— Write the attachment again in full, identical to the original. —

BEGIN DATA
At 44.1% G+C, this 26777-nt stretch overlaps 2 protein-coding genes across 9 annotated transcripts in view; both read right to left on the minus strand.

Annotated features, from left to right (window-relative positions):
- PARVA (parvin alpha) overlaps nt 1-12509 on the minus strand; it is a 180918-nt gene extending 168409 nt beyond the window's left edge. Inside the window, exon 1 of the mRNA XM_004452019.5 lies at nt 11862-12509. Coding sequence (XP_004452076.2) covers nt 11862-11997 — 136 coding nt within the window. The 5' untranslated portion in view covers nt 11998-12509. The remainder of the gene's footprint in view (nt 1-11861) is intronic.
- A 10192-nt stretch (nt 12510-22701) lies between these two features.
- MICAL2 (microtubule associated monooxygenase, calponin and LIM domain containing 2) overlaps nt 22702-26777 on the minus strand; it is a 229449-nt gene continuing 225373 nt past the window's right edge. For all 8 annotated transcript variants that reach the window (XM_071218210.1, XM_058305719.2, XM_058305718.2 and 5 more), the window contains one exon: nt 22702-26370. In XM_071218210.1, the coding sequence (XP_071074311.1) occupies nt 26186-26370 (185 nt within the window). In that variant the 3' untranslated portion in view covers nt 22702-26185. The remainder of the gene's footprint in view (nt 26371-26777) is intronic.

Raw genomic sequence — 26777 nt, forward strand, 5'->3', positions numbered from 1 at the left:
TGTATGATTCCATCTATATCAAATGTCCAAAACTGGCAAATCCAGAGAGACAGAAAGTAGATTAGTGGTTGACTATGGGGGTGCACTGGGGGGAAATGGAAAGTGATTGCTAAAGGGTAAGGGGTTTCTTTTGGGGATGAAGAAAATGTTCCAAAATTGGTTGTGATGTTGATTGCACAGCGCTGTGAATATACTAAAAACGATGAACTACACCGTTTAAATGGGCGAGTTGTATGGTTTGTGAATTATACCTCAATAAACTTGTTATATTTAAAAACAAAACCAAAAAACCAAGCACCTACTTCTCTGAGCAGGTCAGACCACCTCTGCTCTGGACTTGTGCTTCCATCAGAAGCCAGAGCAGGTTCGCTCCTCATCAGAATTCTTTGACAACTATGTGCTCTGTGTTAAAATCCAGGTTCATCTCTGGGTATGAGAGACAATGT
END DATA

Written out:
At 44.1% G+C, this 26777-nt stretch overlaps 2 protein-coding genes across 9 annotated transcripts in view; both read right to left on the minus strand.

Annotated features, from left to right (window-relative positions):
- PARVA (parvin alpha) overlaps nt 1-12509 on the minus strand; it is a 180918-nt gene extending 168409 nt beyond the window's left edge. Inside the window, exon 1 of the mRNA XM_004452019.5 lies at nt 11862-12509. Coding sequence (XP_004452076.2) covers nt 11862-11997 — 136 coding nt within the window. The 5' untranslated portion in view covers nt 11998-12509. The remainder of the gene's footprint in view (nt 1-11861) is intronic.
- A 10192-nt stretch (nt 12510-22701) lies between these two features.
- MICAL2 (microtubule associated monooxygenase, calponin and LIM domain containing 2) overlaps nt 22702-26777 on the minus strand; it is a 229449-nt gene continuing 225373 nt past the window's right edge. For all 8 annotated transcript variants that reach the window (XM_071218210.1, XM_058305719.2, XM_058305718.2 and 5 more), the window contains one exon: nt 22702-26370. In XM_071218210.1, the coding sequence (XP_071074311.1) occupies nt 26186-26370 (185 nt within the window). In that variant the 3' untranslated portion in view covers nt 22702-26185. The remainder of the gene's footprint in view (nt 26371-26777) is intronic.

Raw genomic sequence — 26777 nt, forward strand, 5'->3', positions numbered from 1 at the left:
TGTATGATTCCATCTATATCAAATGTCCAAAACTGGCAAATCCAGAGAGACAGAAAGTAGATTAGTGGTTGACTATGGGGGTGCACTGGGGGGAAATGGAAAGTGATTGCTAAAGGGTAAGGGGTTTCTTTTGGGGATGAAGAAAATGTTCCAAAATTGGTTGTGATGTTGATTGCACAGCGCTGTGAATATACTAAAAACGATGAACTACACCGTTTAAATGGGCGAGTTGTATGGTTTGTGAATTATACCTCAATAAACTTGTTATATTTAAAAACAAAACCAAAAAACCAAGCACCTACTTCTCTGAGCAGGTCAGACCACCTCTGCTCTGGACTTGTGCTTCCATCAGAAGCCAGAGCAGGTTCGCTCCTCATCAGAATTCTTTGACAACTATGTGCTCTGTGTTAAAATCCAGGTTCATCTCTGGGTATGAGAGACAATGT